Lavoisier, Antoine Laurent

Portrait of Monsieur de Lavoisier and his Wife...
Portrait of Monsieur de Lavoisier and his Wife, chemist Marie-Anne Pierrette Paulze via Wikipedia

Lavoisier, Antoine Laurent (1743-94) was a French chemist who demonstrated that air is a combination of oxygen and nitrogen.

The English clergyman, Joseph Priestly (1733-1804), had previously discovered a new gas that was later recognized as an element and named oxygen by Lavoisier.

No slouch when it came to innovation, Lavoisier introduced the nomenclature system for chemical compounds as well as the metric system. He also refuted the old phlogiston theory, which tried to account for fire by means of a fiery element supposedly residing in things that burn. To do so, Lavoisier showed that combustion requires a gas that has weight–i.e. oxygen.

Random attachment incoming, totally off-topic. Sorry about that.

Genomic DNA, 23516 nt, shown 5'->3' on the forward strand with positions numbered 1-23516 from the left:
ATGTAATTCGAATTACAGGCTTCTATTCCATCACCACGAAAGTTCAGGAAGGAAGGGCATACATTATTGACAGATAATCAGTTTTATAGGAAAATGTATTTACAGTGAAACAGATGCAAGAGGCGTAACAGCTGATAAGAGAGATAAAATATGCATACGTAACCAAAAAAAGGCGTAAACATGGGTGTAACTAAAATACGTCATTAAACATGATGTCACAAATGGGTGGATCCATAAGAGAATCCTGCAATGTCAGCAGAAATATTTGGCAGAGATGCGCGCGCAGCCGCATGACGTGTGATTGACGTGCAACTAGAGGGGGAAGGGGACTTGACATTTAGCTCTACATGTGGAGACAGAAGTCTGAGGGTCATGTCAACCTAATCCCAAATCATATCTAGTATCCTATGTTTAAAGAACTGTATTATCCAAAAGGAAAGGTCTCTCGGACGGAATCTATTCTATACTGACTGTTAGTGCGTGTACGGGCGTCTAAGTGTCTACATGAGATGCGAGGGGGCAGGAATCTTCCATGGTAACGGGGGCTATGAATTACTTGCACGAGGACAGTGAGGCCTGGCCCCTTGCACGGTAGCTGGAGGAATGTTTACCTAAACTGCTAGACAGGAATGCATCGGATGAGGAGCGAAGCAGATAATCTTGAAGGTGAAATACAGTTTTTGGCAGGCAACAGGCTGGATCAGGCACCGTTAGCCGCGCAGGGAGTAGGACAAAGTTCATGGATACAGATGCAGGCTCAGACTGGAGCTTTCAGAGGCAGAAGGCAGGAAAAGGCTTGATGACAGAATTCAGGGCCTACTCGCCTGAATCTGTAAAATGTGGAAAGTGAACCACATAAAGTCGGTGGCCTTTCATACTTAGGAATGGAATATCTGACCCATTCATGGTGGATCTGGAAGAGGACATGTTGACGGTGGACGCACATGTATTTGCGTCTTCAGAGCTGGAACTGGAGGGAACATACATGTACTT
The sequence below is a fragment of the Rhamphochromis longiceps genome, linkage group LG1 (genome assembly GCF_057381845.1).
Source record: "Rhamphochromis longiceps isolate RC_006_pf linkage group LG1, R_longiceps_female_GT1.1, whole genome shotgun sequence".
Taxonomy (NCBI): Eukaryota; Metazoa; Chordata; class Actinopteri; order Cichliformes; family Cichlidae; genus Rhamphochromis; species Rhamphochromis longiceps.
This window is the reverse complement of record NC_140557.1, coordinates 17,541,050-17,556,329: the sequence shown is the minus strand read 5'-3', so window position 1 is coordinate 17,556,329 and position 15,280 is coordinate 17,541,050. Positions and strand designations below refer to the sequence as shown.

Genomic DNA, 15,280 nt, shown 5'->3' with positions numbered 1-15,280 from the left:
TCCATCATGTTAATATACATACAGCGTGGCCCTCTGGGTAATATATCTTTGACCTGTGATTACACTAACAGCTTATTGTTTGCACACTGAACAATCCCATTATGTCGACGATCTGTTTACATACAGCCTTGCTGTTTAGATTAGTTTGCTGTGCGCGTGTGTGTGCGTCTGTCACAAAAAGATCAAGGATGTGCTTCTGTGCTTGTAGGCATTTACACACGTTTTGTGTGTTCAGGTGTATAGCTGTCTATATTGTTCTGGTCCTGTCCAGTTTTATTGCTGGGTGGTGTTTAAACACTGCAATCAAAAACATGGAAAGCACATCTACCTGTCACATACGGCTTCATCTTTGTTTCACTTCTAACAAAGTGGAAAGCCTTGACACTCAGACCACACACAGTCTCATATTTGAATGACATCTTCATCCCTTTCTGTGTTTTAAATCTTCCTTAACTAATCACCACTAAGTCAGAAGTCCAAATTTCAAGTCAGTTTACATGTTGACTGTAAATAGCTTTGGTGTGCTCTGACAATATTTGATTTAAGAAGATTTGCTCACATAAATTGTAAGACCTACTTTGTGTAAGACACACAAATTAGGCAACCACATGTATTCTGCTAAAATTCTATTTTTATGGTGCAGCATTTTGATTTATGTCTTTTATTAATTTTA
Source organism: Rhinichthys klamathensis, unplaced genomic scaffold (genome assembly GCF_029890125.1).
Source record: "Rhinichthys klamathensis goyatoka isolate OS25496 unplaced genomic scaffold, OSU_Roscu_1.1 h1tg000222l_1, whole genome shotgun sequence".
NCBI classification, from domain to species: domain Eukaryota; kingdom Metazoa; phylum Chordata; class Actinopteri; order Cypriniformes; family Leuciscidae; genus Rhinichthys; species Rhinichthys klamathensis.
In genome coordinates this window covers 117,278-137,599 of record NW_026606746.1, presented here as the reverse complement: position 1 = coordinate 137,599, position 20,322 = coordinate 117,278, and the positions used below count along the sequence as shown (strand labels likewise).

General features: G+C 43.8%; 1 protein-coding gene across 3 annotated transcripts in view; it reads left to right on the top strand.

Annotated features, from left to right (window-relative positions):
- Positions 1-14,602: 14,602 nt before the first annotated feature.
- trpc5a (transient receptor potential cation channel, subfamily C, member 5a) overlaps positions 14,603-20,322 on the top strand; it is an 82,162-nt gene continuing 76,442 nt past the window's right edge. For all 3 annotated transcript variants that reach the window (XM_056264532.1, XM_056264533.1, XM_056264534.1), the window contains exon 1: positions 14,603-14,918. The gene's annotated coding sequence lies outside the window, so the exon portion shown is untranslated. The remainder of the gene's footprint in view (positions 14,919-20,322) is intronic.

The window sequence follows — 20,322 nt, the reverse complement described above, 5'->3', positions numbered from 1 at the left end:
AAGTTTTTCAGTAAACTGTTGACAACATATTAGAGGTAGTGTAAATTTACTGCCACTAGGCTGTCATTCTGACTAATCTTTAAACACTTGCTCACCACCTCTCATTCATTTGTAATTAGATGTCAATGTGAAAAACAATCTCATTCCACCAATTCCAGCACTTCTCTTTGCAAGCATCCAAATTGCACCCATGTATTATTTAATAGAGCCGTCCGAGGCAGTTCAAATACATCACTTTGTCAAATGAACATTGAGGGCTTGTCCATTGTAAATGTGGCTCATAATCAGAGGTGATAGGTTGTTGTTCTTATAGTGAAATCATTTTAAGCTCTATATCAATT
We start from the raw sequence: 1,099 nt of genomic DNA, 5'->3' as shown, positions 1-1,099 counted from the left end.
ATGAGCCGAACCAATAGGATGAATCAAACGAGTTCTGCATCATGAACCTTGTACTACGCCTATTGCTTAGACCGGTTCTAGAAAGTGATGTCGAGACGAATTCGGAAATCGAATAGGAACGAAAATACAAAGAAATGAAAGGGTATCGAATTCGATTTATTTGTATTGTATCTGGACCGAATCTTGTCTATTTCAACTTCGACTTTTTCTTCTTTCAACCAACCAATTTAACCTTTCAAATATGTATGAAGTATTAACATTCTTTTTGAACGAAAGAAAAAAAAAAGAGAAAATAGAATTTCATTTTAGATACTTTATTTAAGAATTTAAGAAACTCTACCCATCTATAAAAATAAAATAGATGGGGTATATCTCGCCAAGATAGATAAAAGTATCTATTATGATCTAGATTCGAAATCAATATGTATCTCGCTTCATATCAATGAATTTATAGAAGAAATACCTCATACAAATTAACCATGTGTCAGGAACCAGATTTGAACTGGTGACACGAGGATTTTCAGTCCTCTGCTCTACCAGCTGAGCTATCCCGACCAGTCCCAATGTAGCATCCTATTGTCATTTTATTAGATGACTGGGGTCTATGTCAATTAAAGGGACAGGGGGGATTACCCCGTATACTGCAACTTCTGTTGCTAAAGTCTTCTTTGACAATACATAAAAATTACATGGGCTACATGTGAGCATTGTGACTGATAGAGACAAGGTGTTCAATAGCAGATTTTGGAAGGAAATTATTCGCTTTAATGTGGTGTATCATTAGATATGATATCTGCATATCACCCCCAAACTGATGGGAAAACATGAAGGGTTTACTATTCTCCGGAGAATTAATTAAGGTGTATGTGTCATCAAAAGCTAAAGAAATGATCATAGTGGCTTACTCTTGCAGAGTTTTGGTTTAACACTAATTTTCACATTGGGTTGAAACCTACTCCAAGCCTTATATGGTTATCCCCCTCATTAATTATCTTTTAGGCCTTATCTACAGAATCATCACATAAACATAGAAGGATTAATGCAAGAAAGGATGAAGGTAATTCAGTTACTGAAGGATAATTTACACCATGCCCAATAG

In his groundbreaking work, The Structure of Scientific Revolutions (1962), T. S. Kuhn makes much use of Lavoisier’s work with oxygen to illustrate Kuhn’s notion of the paradigm shift, a concept so prevalent today.¹

A tax collector in pre-revolutionary France, Lavoisier was sent to the guillotine in Paris despite his efforts to introduce reforms. This demonstrates how hordes of unthinking ‘revolutionaries’ may be ignorant, violent and anything but revolutionary.

¹ See Frederic Lawrence Holmes, Lavoisier and the chemistry of life: an exploration of scientific creativity:


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